Despite online grocery giant Ocado’s imminent fall out of the FTSE 100 and a slump in online sales for the likes of Boohoo and Asos, the retail home delivery market has remained stable, a new report reveals.

The report from delivery expert Parcelhero, analyses online spending patterns over the past decade and reveals that the home deliveries market has now found its post-Covid status quo.

David Jinks, Parcelhero head of consumer research, said: ‘E-tailers who rose to prominence during Covid have faced a shock reckoning in the last couple of years. One moment, High Street stalwarts such as Debenhams, Laura Ashley, Cath Kidston, Burtons and Harveys Furniture were falling into administration faster than you could say ’lockdown’. The next, their online rivals look to be going the same way.”

He added: ”However, reports of the death of e-commerce are greatly exaggerated. For one thing, even post-Covid, High Street retailers can hardly be said to have bounced back to robust full health.

”Since the pandemic, we’ve continued to see the demise of High Street stalwarts such as Wilco and The Body Shop as retailers of all types, whether physical or online, continue to struggle in the face of inflation.

‘Indeed, the UK e-commerce scene is still attractive enough to tempt the likes of the online fast-fashion giant Shein to float on the FTSE100 rather than Wall Street. Last year, Shein reportedly sold $45bn (£35bn) of clothing for a $2bn (£1.57bn) profit. That’s proof positive that e-commerce still has a huge role to play in global retail.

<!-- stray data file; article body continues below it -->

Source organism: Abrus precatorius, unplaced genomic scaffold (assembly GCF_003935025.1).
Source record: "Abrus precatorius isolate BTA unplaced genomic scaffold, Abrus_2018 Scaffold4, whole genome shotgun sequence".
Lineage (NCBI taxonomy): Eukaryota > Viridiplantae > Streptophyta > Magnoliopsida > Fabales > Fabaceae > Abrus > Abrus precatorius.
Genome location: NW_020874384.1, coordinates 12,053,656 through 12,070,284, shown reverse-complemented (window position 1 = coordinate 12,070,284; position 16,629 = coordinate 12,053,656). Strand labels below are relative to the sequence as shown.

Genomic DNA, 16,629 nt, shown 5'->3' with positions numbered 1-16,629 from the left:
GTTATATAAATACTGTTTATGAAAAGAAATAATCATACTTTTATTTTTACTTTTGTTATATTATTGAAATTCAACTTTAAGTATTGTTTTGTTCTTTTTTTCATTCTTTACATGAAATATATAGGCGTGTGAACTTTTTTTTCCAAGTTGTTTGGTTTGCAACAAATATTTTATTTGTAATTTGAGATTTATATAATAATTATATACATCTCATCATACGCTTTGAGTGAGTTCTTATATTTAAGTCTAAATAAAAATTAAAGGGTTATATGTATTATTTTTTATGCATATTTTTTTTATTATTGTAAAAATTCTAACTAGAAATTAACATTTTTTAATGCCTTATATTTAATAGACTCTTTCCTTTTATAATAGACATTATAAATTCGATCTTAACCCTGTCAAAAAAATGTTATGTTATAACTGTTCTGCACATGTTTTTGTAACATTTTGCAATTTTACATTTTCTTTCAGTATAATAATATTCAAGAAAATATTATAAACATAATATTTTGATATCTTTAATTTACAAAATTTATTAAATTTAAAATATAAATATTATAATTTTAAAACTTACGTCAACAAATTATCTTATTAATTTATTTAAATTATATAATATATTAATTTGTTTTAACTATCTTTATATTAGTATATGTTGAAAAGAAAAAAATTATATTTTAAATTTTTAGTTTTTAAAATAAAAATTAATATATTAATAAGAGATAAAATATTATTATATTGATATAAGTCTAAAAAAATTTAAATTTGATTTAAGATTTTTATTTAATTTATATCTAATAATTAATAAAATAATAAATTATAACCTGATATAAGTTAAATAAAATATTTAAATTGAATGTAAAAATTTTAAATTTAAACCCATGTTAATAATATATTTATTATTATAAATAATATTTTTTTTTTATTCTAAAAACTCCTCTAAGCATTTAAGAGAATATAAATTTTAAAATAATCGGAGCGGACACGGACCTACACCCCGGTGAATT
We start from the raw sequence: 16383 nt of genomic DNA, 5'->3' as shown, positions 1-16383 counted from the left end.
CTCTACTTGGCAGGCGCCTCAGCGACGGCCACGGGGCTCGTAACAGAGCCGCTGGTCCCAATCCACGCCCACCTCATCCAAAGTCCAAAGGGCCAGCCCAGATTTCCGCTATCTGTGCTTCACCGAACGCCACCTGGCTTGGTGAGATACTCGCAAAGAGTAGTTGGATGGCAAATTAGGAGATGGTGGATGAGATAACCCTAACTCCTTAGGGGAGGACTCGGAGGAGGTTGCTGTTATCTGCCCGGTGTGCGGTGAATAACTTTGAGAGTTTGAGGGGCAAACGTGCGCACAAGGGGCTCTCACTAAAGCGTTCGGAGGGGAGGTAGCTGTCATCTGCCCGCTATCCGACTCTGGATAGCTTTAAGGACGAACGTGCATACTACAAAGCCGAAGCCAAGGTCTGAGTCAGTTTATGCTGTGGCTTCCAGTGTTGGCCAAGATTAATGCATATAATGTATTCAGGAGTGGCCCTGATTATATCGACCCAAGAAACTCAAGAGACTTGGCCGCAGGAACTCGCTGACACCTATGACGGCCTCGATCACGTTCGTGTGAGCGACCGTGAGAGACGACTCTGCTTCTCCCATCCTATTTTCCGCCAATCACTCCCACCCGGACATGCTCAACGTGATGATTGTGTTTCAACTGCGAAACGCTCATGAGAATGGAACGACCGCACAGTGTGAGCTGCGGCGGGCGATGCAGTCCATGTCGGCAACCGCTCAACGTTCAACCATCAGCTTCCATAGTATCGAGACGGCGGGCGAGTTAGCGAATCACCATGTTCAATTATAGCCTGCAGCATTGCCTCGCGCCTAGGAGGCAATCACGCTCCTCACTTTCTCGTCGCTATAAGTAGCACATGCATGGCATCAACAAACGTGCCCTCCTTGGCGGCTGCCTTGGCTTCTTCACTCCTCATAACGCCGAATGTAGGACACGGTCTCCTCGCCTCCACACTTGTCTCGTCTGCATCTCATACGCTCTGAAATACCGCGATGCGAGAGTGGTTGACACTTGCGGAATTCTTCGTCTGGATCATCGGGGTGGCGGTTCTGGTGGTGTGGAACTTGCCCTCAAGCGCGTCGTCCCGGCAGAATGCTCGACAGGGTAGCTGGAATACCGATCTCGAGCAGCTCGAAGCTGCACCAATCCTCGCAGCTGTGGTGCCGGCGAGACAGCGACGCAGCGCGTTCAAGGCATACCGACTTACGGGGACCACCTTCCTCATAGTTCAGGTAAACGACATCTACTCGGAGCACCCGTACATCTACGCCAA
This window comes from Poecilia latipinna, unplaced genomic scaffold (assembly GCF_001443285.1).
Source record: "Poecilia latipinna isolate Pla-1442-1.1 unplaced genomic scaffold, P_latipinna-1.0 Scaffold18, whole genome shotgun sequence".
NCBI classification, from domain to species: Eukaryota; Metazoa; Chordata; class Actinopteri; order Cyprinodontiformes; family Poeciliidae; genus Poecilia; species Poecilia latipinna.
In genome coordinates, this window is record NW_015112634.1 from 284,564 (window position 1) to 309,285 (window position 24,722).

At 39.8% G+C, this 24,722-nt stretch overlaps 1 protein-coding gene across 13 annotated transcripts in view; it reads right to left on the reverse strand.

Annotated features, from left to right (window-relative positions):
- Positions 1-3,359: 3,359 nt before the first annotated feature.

Jinks said Parcelhero’s research into recent retail patterns has found that what appears to have been a turbulent ride for e-tailers has, in fact, been notably stable for some time.

Jinks said: ”In pre-Covid January 2018, e-commerce only took 16.9% of overall retail sales in the UK. Flash forward to February 2021, when lockdowns were hammering the High Street, investors couldn’t hurl money at e-commerce unicorns fast enough and online snaffled 37.3% of all retail trade.

‘However, from that giddy height, online then fell back to 26.3% of the entire retail spend by March 2022. That was quite a fall from grace, but that’s when the crash ended.

”It’s important to realise that, since then, e-commerce’s share of the overall retail market has been remarkably stable. For over two years, we have seen it bob between a low of 25.6% and a high of 27.5% with the majority of months around 26%.

‘That key figure of e-commerce accounting for 26% of all retail spending should give realistic tech and online companies a firm number to work on, in terms of their future plans and valuations.

Jinks cautioned that some online retailers were not yet out of the woods. He said: ”Of course, we will continue to see some overstretched online companies fail and struggling physical stores crumble as the new equilibrium settles down, but the earthquake is over.

‘It will be those retailers with strong in-store and online sales that will ultimately triumph in a post-Covid world.

Parcelhero’s report “2030: Death of the High Street” which has been discussed in Parliament, reveals that retailers must develop an omnichannel approach, embracing both online and physical store sales.

The full report can be read here:

Courier delivering parcel

Courier delivering parcel